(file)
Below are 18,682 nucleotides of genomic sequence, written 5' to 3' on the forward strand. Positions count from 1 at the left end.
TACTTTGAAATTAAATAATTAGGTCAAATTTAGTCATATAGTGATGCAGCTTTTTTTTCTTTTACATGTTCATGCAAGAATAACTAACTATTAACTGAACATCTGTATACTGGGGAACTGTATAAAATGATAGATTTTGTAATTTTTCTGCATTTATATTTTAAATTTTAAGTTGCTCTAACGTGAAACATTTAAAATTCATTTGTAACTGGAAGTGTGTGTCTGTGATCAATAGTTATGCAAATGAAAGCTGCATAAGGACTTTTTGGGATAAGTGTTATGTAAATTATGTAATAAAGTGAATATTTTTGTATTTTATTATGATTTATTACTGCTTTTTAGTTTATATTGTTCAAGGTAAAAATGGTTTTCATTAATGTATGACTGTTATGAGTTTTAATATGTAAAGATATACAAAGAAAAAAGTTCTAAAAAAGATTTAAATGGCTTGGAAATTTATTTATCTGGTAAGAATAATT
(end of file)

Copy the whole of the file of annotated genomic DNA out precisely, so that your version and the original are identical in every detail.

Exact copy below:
Below are 18,682 nucleotides of genomic sequence, written 5' to 3' on the forward strand. Positions count from 1 at the left end.
TACTTTGAAATTAAATAATTAGGTCAAATTTAGTCATATAGTGATGCAGCTTTTTTTTCTTTTACATGTTCATGCAAGAATAACTAACTATTAACTGAACATCTGTATACTGGGGAACTGTATAAAATGATAGATTTTGTAATTTTTCTGCATTTATATTTTAAATTTTAAGTTGCTCTAACGTGAAACATTTAAAATTCATTTGTAACTGGAAGTGTGTGTCTGTGATCAATAGTTATGCAAATGAAAGCTGCATAAGGACTTTTTGGGATAAGTGTTATGTAAATTATGTAATAAAGTGAATATTTTTGTATTTTATTATGATTTATTACTGCTTTTTAGTTTATATTGTTCAAGGTAAAAATGGTTTTCATTAATGTATGACTGTTATGAGTTTTAATATGTAAAGATATACAAAGAAAAAAGTTCTAAAAAAGATTTAAATGGCTTGGAAATTTATTTATCTGGTAAGAATAATT